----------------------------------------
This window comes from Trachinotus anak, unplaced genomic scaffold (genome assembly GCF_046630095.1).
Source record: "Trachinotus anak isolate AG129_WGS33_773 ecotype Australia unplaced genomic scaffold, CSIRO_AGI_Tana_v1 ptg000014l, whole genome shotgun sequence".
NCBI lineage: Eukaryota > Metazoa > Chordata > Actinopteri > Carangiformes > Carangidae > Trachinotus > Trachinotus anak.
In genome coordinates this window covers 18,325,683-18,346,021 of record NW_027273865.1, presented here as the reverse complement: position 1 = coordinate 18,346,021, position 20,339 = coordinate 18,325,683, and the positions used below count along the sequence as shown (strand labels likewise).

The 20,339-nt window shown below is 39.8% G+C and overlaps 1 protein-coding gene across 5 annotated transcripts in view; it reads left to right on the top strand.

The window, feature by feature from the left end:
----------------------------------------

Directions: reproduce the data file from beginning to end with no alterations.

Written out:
This window comes from Trachinotus anak, unplaced genomic scaffold (genome assembly GCF_046630095.1).
Source record: "Trachinotus anak isolate AG129_WGS33_773 ecotype Australia unplaced genomic scaffold, CSIRO_AGI_Tana_v1 ptg000014l, whole genome shotgun sequence".
NCBI lineage: Eukaryota > Metazoa > Chordata > Actinopteri > Carangiformes > Carangidae > Trachinotus > Trachinotus anak.
In genome coordinates this window covers 18,325,683-18,346,021 of record NW_027273865.1, presented here as the reverse complement: position 1 = coordinate 18,346,021, position 20,339 = coordinate 18,325,683, and the positions used below count along the sequence as shown (strand labels likewise).

The 20,339-nt window shown below is 39.8% G+C and overlaps 1 protein-coding gene across 5 annotated transcripts in view; it reads left to right on the top strand.

The window, feature by feature from the left end: